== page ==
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Cromwellian   Listen
Cromwellian

adjective
1.
Of or relating to or in the manner of Oliver Cromwell.






WordNet 3.0 © 2010 Princeton University








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"Cromwellian" Quotes from Famous Books



... in the House of Commons, and I sat next to Henry. I was tremendously impressed by his conversation and his clean Cromwellian face." ...
— Punch, or the London Charivari, Vol. 159, September 22, 1920 • Various

... judgment on anything outside of personal experience. Culture is equally evident, but culture refusing to believe in anything modern, and resting its claims on little beyond the time of Queen Anne. It is the Puritan alive again, and why not? Descended directly from some stray member of the Cromwellian party who fled at the Restoration, he chose Virginia rather than New England, allured by the milder climate. But he is of the same class, the same prejudices and limitations as the New England Puritan, the sole ...
— Anne Bradstreet and Her Time • Helen Campbell

... us be disheartened. Nature is strong; she is persistent; she completes her syllogism after we have long been feeding the roots of her grasses, and has her own way in spite of us. Some ancestral Cromwellian trooper leaps to life again in Nathaniel Greene, and makes a general of him, to confute five generations of Broadbrims. The Puritans were good in their way, and we enjoy them highly as a preterite phenomenon: but they were ...
— Atlantic Monthly, Volume 6, No. 38, December, 1860 • Various

... Hamblin estate since the days of Cromwell, and here in the back, you see, is a list of our farmers, bailiffs and domestic servants. There was a Craig who was a tenant of the first Lord Ashleigh and fought with him in the Cromwellian Wars as a trooper and since those days, so far as I can see, there has never been a time when there hasn't been a Craig in the service of our family. A fine race they seem ...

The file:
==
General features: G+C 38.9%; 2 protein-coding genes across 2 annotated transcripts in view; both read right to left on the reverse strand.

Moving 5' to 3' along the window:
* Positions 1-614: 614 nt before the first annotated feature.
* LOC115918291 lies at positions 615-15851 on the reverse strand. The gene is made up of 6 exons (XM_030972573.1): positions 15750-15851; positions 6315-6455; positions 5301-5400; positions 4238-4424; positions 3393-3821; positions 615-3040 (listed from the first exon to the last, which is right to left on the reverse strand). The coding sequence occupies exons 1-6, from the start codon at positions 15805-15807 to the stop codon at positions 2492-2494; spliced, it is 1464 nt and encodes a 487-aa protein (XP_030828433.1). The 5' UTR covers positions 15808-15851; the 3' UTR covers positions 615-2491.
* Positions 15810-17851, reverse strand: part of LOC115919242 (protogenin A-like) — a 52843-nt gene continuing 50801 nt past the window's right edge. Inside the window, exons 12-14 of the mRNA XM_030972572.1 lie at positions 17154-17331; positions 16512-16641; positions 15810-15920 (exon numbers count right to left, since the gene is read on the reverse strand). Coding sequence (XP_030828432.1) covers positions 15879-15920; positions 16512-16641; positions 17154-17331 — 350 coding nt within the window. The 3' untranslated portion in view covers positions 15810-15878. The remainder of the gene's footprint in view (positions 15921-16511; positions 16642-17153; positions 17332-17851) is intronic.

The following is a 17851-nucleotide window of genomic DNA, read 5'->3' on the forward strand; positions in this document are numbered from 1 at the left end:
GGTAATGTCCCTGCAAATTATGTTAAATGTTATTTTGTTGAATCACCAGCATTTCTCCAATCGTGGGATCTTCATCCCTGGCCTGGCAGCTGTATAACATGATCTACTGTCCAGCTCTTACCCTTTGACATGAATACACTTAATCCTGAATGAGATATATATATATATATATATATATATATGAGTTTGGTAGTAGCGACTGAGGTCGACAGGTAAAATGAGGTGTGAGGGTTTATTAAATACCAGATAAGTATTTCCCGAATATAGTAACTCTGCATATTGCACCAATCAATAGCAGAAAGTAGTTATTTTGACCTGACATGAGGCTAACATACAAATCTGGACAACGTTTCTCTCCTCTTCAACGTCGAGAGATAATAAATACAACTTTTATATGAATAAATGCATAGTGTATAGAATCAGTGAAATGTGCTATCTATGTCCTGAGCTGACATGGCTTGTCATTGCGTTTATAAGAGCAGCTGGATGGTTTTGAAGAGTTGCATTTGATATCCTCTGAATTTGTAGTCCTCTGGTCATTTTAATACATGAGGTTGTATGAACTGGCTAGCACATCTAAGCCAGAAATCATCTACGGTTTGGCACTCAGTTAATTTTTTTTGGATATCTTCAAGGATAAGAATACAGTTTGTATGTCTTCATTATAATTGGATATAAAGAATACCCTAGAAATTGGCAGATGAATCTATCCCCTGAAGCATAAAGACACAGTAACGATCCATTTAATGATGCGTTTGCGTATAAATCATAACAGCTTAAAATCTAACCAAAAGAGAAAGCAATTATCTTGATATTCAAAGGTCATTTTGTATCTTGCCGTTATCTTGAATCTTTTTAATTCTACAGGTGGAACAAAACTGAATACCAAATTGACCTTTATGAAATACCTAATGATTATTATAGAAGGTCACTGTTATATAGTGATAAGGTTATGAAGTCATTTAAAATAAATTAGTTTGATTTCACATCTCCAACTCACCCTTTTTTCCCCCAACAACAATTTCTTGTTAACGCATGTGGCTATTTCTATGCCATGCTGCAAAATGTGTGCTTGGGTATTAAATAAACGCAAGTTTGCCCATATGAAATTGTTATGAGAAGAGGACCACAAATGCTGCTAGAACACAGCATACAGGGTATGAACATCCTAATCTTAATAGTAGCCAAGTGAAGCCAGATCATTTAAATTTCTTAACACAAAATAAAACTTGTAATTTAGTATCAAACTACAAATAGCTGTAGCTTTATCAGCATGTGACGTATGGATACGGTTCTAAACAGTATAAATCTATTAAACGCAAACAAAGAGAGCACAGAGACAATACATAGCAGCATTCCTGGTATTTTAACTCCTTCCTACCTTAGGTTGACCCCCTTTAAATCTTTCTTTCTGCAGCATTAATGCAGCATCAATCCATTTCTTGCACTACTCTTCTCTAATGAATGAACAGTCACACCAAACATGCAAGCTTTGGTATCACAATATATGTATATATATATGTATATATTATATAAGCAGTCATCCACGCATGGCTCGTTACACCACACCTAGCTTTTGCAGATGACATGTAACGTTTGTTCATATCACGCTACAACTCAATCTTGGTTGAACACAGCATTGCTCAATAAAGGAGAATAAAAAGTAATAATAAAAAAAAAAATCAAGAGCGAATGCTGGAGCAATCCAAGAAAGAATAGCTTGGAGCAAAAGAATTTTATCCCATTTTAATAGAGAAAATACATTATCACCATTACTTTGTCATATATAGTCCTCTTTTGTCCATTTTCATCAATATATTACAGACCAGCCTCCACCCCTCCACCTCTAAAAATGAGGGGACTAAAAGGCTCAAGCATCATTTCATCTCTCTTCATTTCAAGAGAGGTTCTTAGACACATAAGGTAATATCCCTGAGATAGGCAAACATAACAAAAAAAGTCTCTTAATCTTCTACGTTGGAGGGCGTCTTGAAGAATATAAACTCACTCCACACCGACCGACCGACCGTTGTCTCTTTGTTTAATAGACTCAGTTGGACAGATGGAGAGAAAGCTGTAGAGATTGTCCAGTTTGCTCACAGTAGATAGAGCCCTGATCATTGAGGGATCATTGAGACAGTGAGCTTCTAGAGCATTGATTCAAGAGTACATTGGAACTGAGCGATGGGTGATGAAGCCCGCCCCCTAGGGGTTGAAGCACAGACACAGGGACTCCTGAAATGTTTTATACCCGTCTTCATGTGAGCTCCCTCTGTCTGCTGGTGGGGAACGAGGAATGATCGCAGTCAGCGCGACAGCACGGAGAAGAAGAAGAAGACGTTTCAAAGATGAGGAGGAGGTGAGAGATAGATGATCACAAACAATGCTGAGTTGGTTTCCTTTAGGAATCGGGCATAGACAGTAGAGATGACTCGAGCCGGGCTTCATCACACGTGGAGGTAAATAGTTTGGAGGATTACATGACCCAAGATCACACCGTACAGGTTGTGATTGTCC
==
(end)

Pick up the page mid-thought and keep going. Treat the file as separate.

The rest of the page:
— The Black Box • E. Phillips Oppenheim

... pp. 385, 473, 492.).—Vincent Gookin was nominated by Cromwell one of the six representatives of Ireland in the Barebones Parliament; and he was returned for Bandon and Kinsale (which together sent one member) in each of the three subsequent Cromwellian Parliaments. ...
— Notes and Queries, Number 33, June 15, 1850 • Various

... advanced age, in the town of New Ross, co. Wexford. He perfectly remembered the original tree standing in the garden attached to the endowed school in that town, where it had been originally planted by Sir John Ivory, the son or grandson of a Cromwellian settler, who raised it from seed, at the commencement of the eighteenth century; and who left his own dwelling-house in New Ross to be a school, and endowed it out of his estates. The tree has long since decayed, but its innumerable grafted successors are in the ...
— Notes and Queries, Number 232, April 8, 1854 • Various

... to do, and the result was that the Kirk, having now the nobles and the people in arms on her side, was absolutely despotic for about twelve years. Her final triumph was to resist the Estates in Parliament, with success, and to lay Scotland open to the Cromwellian conquest. What Plantagenets and Tudors could never do Noll effected, he conquered Scotland, the Kirk having paralysed the State. The preachers found that Cromwell was a perfect 'Malignant,' that he would not suffer prophets to preach treason, ...